If you haven’t already, make sure you have appropriate insultation to keep it cool inside and to stop the heat from getting in. It also ensures the air-conditioning is more efficient, or if you paint your roof white, it helps it do the job better.

Stock up on water

In many countries, if the power grid goes down, so does access to water. With temperatures expected to rise, it is time to stockpile enough water for your family for at least a week, if not longer. This is a critical piece in the challenge ahead of us, so don’t act after the fact, because by that time, the shelves will be empty, as everyone will be rushing to buy water at the same time.

This story is not climate-related, it is about war, but a very powerful article on the fight for water when you do not have access to it – Sudan conflict: ‘I’m drinking water from the River Nile’.  

Another water challenge is having containers of water that can be used to cool down the body. If we can’t run our taps, having water supplies ready could be a lifesaver. One of the best ways to cool down is to soak towels in water and cover yourself with a wet towel. Make sure you have water supplies to be able to do this.

Tools requiring no power

Whether it’s handheld fans, lights, or any device that can help you stay cool, this is a great time to think about what you need when the power goes out and what could help you survive. To start with, we may only experience a few days of this heat, but as the earth warms, we will experience longer and more devastating heatwaves. What can get you through? Battery-powered fans? Hand crank generators for charging phones, and other necessary devices? This is a good time to reflect on what is necessary so that you can get prepared.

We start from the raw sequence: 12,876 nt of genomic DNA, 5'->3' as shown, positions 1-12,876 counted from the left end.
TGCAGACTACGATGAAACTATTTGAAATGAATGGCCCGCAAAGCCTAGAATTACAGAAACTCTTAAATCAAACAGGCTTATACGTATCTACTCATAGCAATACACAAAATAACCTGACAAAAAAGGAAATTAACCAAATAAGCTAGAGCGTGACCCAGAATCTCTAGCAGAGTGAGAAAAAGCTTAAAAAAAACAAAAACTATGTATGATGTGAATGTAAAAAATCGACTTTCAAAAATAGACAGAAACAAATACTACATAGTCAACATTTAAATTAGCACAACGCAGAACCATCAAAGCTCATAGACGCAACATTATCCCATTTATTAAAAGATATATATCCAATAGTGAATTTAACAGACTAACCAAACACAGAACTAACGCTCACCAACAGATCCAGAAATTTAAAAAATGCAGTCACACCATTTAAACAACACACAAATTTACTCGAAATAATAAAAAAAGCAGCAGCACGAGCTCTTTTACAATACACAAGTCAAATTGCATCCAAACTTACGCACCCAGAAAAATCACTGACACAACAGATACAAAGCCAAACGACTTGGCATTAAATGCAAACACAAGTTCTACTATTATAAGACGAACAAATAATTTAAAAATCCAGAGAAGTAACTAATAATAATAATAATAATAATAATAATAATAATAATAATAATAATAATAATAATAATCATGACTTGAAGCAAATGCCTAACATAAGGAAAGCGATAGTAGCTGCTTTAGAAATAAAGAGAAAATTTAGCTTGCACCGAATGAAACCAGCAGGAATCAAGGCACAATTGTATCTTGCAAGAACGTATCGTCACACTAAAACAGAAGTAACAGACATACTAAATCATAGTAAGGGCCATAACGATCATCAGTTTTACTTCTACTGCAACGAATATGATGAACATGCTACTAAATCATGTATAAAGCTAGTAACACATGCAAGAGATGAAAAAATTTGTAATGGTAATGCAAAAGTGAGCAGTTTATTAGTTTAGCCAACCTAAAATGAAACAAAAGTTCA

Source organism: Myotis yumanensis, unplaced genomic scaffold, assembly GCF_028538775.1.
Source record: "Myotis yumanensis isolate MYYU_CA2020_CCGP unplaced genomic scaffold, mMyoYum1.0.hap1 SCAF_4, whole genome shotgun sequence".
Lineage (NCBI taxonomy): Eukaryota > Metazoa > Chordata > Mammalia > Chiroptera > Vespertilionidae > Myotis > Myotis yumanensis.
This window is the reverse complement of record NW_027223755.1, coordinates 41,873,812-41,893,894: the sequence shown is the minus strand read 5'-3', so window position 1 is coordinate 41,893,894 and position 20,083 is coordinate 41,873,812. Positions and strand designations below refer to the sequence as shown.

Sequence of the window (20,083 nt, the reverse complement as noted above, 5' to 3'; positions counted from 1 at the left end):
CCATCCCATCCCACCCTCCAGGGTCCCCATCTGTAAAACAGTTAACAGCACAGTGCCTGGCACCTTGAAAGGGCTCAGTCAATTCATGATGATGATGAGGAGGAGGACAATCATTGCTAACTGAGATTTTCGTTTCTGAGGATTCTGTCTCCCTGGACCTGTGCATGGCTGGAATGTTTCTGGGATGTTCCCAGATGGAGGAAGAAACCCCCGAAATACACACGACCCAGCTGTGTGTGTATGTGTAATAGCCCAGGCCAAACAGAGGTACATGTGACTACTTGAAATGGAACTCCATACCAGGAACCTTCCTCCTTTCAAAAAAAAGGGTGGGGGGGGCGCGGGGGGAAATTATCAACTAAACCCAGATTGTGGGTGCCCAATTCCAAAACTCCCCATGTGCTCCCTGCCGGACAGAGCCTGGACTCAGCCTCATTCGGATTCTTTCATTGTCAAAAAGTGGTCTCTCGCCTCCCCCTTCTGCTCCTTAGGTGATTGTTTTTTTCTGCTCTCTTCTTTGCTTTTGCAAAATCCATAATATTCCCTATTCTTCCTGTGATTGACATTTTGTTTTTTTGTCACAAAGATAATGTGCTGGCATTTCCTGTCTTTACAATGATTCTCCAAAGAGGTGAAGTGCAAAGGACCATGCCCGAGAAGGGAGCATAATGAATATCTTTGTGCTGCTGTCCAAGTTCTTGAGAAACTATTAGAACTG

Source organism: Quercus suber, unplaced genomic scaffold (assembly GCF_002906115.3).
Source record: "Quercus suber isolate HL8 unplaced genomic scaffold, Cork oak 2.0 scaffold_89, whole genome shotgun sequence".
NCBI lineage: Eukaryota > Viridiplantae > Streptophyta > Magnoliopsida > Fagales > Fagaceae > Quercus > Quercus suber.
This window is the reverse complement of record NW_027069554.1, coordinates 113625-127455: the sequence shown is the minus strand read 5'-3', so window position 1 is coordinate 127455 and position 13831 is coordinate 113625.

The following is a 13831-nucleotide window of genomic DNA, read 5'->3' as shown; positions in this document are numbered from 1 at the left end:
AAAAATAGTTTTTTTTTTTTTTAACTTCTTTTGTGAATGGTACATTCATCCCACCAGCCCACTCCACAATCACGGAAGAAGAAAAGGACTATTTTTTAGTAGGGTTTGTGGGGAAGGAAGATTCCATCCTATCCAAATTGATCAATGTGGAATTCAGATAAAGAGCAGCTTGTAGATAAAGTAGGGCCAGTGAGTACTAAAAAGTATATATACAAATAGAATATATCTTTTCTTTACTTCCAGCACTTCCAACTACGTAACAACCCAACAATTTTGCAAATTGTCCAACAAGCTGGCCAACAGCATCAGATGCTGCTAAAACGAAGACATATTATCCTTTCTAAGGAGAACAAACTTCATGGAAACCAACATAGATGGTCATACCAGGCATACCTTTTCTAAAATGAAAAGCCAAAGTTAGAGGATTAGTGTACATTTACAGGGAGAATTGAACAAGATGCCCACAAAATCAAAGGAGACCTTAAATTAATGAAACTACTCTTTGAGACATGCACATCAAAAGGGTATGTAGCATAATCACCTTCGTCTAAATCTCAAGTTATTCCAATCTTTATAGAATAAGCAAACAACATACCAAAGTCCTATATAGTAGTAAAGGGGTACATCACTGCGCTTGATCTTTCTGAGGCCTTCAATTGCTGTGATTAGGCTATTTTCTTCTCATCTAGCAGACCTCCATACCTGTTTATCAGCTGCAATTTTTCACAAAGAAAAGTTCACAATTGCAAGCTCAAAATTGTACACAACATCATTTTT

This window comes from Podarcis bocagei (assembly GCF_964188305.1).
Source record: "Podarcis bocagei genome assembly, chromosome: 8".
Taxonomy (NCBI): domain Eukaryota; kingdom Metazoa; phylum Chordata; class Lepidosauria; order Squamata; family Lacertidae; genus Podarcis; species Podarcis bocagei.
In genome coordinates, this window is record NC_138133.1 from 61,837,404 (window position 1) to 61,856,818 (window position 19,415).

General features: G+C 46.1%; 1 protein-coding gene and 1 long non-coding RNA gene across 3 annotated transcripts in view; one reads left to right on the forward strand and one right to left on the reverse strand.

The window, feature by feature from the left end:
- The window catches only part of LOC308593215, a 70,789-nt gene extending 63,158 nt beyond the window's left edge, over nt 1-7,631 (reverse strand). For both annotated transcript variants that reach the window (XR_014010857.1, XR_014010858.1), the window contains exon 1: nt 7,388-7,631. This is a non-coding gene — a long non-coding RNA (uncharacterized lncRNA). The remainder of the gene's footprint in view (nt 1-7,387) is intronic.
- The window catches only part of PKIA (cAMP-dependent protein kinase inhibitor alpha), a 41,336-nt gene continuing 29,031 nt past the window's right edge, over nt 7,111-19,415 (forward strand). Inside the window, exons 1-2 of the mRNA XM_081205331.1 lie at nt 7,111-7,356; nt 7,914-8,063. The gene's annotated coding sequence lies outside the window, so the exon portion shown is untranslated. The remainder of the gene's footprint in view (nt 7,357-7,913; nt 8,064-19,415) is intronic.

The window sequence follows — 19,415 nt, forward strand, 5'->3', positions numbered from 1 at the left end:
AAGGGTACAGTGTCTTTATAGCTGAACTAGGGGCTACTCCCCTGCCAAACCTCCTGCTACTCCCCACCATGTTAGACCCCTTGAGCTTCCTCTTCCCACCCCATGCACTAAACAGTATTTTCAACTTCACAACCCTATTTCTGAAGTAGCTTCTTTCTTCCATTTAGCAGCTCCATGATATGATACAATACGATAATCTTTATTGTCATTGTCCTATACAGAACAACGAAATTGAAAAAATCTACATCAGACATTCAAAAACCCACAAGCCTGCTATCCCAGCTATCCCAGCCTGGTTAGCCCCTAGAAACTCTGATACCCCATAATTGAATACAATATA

There are a lot of solutions available on sites like Lazada and Amazon, so do some research and remember to share your solutions on social media, so you can help your community prepare.

My husband bought me this neck air conditioner – great when walking in the heat. Brand Torras.

Be mosquito smart

A threat of the looming El Niño is an increase in infectious diseases from mosquitos, specifically dengue and malaria. While we can keep our home environments clear of pools of water, where mosquito larvae are commonly found, we may not be able to control the larger environment. Therefore, is it time to invest in mosquito nets and other solutions? As this is a bigger societal issue, we need to ask what more our governments can do to protect its citizens from infectious diseases. Bring it up with your leaders and vote for action.